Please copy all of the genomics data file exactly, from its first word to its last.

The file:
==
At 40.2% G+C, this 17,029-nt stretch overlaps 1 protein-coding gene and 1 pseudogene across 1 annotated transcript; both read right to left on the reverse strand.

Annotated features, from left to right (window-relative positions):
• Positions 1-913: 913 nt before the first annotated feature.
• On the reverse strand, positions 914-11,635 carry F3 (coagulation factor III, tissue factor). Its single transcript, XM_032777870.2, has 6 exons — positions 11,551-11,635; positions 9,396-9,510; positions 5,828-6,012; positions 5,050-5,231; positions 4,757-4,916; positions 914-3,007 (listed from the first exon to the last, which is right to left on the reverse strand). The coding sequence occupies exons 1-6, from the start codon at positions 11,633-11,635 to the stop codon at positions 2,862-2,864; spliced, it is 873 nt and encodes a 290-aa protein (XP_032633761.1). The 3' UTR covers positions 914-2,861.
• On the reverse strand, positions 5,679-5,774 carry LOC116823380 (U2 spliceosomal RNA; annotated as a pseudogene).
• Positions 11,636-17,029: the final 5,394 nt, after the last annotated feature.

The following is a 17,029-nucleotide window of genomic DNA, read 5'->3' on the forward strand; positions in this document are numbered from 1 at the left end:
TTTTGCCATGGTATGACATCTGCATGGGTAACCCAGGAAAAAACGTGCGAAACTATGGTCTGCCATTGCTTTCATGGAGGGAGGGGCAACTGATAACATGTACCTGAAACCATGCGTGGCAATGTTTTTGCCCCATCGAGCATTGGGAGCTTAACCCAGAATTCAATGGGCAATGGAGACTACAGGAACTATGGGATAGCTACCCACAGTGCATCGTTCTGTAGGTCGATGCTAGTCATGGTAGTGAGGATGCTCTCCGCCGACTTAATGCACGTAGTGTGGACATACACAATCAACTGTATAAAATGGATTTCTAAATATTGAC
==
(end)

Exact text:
At 40.2% G+C, this 17,029-nt stretch overlaps 1 protein-coding gene and 1 pseudogene across 1 annotated transcript; both read right to left on the reverse strand.

Annotated features, from left to right (window-relative positions):
• Positions 1-913: 913 nt before the first annotated feature.
• On the reverse strand, positions 914-11,635 carry F3 (coagulation factor III, tissue factor). Its single transcript, XM_032777870.2, has 6 exons — positions 11,551-11,635; positions 9,396-9,510; positions 5,828-6,012; positions 5,050-5,231; positions 4,757-4,916; positions 914-3,007 (listed from the first exon to the last, which is right to left on the reverse strand). The coding sequence occupies exons 1-6, from the start codon at positions 11,633-11,635 to the stop codon at positions 2,862-2,864; spliced, it is 873 nt and encodes a 290-aa protein (XP_032633761.1). The 3' UTR covers positions 914-2,861.
• On the reverse strand, positions 5,679-5,774 carry LOC116823380 (U2 spliceosomal RNA; annotated as a pseudogene).
• Positions 11,636-17,029: the final 5,394 nt, after the last annotated feature.

The following is a 17,029-nucleotide window of genomic DNA, read 5'->3' on the forward strand; positions in this document are numbered from 1 at the left end:
TTTTGCCATGGTATGACATCTGCATGGGTAACCCAGGAAAAAACGTGCGAAACTATGGTCTGCCATTGCTTTCATGGAGGGAGGGGCAACTGATAACATGTACCTGAAACCATGCGTGGCAATGTTTTTGCCCCATCGAGCATTGGGAGCTTAACCCAGAATTCAATGGGCAATGGAGACTACAGGAACTATGGGATAGCTACCCACAGTGCATCGTTCTGTAGGTCGATGCTAGTCATGGTAGTGAGGATGCTCTCCGCCGACTTAATGCACGTAGTGTGGACATACACAATCAACTGTATAAAATGGATTTCTAAATATTGAC